C H A P T E R 1
Communication Tool Interface
Underlying the NewtonScript interface is the low-level communications system.
This system consists of a communications manager module and several code
components known as communication tools. These communication tools interact
directly with the communication hardware devices installed in the system. The
communication tools are written in C++ and are not directly accessible from
NewtonScript--they are accessed indirectly through an endpoint object.
The built-in communication tools include:
Synchronous and asynchronous serial
Fax/data modem (data is V.34 with MNP/V.42 and fax is V.17 with Class 1, 2,
and 2.0 support)
Point-to-point infrared--called beaming (Sharp 9600 and Apple IR-enhanced
AppleTalk ADSP protocol
For information about configuring the built-in communication tools through the
endpoint interface, refer to Chapter 24, "Built-in Communications Tools."
Note that the communications manager module, and each of the individual
communication tools, runs as a separate operating system task. All NewtonScript
code is in a different task, called the Application task.
The system is extensible--additional communication tools can be installed at run
time. Installed tools are made available to NewtonScript client applications through
the same endpoint interface as the built-in tools.
At some point, Apple Computer, Inc. may release the tools and interfaces that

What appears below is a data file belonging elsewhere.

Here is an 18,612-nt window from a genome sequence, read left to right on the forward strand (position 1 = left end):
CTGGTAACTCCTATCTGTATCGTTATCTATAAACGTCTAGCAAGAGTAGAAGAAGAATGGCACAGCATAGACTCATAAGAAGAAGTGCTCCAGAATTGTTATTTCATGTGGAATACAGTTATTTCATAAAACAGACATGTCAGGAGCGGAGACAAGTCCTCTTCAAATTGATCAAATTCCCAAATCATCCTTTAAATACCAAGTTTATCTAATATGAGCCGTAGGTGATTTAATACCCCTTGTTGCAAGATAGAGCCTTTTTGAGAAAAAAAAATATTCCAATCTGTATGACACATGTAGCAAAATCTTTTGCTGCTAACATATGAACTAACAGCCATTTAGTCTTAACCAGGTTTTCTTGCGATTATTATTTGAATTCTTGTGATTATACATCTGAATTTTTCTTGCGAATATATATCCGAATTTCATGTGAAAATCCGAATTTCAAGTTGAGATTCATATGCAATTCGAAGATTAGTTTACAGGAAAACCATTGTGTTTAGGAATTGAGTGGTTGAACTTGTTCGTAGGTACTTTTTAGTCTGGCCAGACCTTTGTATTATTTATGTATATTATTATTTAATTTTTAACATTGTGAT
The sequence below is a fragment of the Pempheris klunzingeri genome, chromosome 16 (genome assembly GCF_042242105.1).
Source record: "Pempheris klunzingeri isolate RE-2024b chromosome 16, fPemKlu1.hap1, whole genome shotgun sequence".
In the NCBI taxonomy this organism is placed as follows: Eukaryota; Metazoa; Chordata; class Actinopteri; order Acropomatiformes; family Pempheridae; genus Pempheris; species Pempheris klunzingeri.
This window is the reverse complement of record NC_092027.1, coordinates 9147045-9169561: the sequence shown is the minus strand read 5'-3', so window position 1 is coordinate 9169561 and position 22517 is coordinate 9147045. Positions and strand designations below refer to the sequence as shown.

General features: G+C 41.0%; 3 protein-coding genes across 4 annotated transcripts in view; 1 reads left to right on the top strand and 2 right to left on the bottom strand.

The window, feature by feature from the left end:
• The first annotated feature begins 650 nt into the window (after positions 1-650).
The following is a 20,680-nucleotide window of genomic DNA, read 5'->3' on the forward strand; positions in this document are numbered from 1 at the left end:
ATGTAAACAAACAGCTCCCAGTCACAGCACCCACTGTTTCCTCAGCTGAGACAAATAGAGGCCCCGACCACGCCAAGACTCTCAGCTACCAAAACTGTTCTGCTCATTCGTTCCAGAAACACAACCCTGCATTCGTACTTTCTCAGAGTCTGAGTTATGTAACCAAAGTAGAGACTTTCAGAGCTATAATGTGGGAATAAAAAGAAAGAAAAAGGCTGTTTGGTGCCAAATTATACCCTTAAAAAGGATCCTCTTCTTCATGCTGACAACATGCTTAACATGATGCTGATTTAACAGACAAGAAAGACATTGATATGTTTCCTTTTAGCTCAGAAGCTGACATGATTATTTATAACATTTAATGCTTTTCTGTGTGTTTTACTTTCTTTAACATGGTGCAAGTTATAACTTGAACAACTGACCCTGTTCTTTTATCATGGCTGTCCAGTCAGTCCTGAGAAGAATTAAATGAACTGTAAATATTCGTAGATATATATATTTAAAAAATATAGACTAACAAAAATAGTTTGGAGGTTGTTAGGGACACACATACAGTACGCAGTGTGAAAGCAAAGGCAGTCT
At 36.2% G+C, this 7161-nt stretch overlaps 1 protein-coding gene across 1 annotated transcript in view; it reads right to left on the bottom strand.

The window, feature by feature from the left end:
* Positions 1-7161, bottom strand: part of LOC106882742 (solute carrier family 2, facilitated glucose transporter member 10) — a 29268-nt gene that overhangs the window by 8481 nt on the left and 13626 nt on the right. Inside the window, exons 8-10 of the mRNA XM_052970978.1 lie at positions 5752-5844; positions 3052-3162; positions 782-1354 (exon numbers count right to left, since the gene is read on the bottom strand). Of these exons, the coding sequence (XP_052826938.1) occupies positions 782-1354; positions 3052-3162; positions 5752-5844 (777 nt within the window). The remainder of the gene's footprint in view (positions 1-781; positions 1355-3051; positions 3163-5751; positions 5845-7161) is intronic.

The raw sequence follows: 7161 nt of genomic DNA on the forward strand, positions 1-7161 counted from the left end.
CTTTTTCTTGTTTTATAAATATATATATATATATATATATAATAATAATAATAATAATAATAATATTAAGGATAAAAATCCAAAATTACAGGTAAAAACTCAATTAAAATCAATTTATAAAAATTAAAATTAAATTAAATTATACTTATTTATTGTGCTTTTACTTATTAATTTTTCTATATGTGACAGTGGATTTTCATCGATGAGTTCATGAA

allow C++ communication tool development.
At the highest level of system software are dozens of components that applications
can use to construct their user interfaces and other nonvisible objects. These
reusable components neatly package commonly needed user interface objects such
as buttons, lists, tables, input fields, and so on. These components incorporate
NewtonScript code that makes use of other system services, and which an
application can override to customize an object.
These components are built into the Newton ROM. When you reference one of
these components in your application, the code isn't copied into your application--
your application simply makes a reference to the component in the ROM. This
conserves memory at run time and still allows your application to easily override
any attributes of the built-in component. Because you can build much of your